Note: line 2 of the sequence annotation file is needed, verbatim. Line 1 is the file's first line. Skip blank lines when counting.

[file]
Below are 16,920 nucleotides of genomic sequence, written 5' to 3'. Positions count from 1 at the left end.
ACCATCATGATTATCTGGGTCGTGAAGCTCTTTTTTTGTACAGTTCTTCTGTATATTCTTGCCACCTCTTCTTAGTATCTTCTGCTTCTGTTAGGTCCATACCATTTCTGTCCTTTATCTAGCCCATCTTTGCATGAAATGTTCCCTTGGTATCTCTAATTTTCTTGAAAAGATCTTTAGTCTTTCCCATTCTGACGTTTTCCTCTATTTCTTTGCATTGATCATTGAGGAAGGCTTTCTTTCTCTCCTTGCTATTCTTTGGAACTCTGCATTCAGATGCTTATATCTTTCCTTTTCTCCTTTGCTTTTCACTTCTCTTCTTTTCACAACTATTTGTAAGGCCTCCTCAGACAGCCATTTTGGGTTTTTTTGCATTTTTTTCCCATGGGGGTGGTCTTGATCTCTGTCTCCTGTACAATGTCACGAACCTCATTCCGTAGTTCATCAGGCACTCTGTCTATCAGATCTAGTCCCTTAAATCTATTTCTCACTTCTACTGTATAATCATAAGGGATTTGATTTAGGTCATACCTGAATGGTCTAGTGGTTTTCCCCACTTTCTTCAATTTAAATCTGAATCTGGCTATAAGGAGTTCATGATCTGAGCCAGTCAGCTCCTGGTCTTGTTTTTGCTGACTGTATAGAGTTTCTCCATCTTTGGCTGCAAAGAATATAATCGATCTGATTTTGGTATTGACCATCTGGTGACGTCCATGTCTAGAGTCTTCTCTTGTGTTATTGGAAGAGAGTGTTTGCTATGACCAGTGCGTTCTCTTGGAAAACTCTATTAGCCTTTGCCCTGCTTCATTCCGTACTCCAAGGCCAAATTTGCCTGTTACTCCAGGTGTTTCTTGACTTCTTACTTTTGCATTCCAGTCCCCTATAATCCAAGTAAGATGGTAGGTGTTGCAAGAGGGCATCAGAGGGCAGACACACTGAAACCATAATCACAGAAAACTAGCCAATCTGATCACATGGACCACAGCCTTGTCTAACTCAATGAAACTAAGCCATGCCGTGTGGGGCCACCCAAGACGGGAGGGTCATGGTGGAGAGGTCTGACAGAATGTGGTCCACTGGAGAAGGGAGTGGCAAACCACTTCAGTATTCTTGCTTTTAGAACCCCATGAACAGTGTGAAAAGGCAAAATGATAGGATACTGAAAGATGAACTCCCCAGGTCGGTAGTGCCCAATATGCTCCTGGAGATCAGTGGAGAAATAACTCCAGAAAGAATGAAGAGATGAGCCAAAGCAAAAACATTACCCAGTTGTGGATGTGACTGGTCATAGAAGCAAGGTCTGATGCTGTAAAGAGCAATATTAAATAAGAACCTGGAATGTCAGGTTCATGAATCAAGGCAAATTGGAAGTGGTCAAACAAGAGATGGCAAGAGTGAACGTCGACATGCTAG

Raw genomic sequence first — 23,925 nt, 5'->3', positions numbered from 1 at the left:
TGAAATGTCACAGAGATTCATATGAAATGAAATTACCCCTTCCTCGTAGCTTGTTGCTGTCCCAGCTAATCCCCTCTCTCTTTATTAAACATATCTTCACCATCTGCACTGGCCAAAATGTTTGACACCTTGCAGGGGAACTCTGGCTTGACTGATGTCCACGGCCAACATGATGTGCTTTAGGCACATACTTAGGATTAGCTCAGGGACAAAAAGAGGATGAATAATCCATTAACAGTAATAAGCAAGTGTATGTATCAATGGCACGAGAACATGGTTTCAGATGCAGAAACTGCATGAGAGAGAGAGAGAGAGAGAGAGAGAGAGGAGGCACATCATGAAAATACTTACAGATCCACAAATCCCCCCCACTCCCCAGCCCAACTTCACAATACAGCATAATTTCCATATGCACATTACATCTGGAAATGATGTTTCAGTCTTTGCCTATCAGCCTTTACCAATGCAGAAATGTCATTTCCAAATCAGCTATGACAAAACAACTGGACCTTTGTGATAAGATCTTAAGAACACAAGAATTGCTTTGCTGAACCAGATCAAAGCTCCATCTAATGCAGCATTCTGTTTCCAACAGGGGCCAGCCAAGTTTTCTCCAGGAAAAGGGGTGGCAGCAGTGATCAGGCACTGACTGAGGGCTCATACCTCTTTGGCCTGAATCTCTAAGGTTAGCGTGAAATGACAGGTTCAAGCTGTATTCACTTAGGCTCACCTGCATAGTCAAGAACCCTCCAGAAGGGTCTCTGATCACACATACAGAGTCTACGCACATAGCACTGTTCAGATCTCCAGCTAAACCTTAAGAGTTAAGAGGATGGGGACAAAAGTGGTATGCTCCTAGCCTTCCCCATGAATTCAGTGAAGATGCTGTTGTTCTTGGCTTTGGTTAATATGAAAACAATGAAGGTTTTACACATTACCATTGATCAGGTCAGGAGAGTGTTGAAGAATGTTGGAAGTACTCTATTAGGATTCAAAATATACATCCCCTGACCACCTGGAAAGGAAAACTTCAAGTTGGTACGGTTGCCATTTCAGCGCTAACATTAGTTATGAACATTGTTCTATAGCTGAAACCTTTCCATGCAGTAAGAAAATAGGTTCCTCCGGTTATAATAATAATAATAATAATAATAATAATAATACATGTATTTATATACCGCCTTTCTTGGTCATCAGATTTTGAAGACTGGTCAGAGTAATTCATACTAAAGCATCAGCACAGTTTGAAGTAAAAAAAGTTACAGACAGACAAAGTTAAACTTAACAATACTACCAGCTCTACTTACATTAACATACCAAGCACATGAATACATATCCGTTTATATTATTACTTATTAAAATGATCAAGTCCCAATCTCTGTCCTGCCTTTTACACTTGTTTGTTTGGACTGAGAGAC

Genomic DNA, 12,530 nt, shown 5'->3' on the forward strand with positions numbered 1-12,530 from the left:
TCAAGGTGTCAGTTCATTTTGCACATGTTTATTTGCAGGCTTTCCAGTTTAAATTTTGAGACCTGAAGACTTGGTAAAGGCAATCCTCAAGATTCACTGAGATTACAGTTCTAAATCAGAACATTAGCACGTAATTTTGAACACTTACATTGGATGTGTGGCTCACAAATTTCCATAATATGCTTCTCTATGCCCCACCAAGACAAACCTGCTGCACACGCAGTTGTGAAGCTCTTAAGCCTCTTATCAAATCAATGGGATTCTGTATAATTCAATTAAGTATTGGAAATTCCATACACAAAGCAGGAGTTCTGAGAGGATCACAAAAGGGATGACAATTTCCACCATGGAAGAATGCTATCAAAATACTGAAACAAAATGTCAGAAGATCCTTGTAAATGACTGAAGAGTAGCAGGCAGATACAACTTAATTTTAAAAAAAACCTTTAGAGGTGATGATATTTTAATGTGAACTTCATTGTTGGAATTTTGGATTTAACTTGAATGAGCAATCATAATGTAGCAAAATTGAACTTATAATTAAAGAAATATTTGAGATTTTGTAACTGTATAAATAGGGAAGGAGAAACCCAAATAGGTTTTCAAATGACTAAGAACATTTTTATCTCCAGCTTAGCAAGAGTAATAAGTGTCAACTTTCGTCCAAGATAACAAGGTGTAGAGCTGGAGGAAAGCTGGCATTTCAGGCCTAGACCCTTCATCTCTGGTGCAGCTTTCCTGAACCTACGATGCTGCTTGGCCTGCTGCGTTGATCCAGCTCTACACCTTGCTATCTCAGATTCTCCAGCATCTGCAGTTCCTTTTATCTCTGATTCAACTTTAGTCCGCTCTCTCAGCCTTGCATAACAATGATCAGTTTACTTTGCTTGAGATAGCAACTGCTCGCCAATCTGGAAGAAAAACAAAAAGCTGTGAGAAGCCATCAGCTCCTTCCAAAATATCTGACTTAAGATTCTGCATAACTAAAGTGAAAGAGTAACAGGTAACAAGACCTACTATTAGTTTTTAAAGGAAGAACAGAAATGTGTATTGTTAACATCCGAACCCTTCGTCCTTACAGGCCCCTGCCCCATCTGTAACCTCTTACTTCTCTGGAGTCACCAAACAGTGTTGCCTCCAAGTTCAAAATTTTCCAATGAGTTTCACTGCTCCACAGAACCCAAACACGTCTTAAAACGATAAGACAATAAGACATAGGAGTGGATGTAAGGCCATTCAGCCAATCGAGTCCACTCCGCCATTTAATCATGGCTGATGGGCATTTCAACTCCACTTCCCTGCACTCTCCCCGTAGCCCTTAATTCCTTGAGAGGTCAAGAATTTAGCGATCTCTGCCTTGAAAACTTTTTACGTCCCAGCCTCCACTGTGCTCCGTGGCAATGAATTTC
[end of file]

ACCATCATGATTATCTGGGTCGTGAAGCTCTTTTTTTGTACAGTTCTTCTGTATATTCTTGCCACCTCTTCTTAGTATCTTCTGCTTCTGTTAGGTCCATACCATTTCTGTCCTTTATCTAGCCCATCTTTGCATGAAATGTTCCCTTGGTATCTCTAATTTTCTTGAAAAGATCTTTAGTCTTTCCCATTCTGACGTTTTCCTCTATTTCTTTGCATTGATCATTGAGGAAGGCTTTCTTTCTCTCCTTGCTATTCTTTGGAACTCTGCATTCAGATGCTTATATCTTTCCTTTTCTCCTTTGCTTTTCACTTCTCTTCTTTTCACAACTATTTGTAAGGCCTCCTCAGACAGCCATTTTGGGTTTTTTTGCATTTTTTTCCCATGGGGGTGGTCTTGATCTCTGTCTCCTGTACAATGTCACGAACCTCATTCCGTAGTTCATCAGGCACTCTGTCTATCAGATCTAGTCCCTTAAATCTATTTCTCACTTCTACTGTATAATCATAAGGGATTTGATTTAGGTCATACCTGAATGGTCTAGTGGTTTTCCCCACTTTCTTCAATTTAAATCTGAATCTGGCTATAAGGAGTTCATGATCTGAGCCAGTCAGCTCCTGGTCTTGTTTTTGCTGACTGTATAGAGTTTCTCCATCTTTGGCTGCAAAGAATATAATCGATCTGATTTTGGTATTGACCATCTGGTGACGTCCATGTCTAGAGTCTTCTCTTGTGTTATTGGAAGAGAGTGTTTGCTATGACCAGTGCGTTCTCTTGGAAAACTCTATTAGCCTTTGCCCTGCTTCATTCCGTACTCCAAGGCCAAATTTGCCTGTTACTCCAGGTGTTTCTTGACTTCTTACTTTTGCATTCCAGTCCCCTATAATCCAAGTAAGATGGTAGGTGTTGCAAGAGGGCATCAGAGGGCAGACACACTGAAACCATAATCACAGAAAACTAGCCAATCTGATCACATGGACCACAGCCTTGTCTAACTCAATGAAACTAAGCCATGCCGTGTGGGGCCACCCAAGACGGGAGGGTCATGGTGGAGAGGTCTGACAGAATGTGGTCCACTGGAGAAGGGAGTGGCAAACCACTTCAGTATTCTTGCTTTTAGAACCCCATGAACAGTGTGAAAAGGCAAAATGATAGGATACTGAAAGATGAACTCCCCAGGTCGGTAGTGCCCAATATGCTCCTGGAGATCAGTGGAGAAATAACTCCAGAAAGAATGAAGAGATGAGCCAAAGCAAAAACATTACCCAGTTGTGGATGTGACTGGTCATAGAAGCAAGGTCTGATGCTGTAAAGAGCAATATTAAATAAGAACCTGGAATGTCAGGTTCATGAATCAAGGCAAATTGGAAGTGGTCAAACAAGAGATGGCAAGAGTGAACGTCGACATGCTAG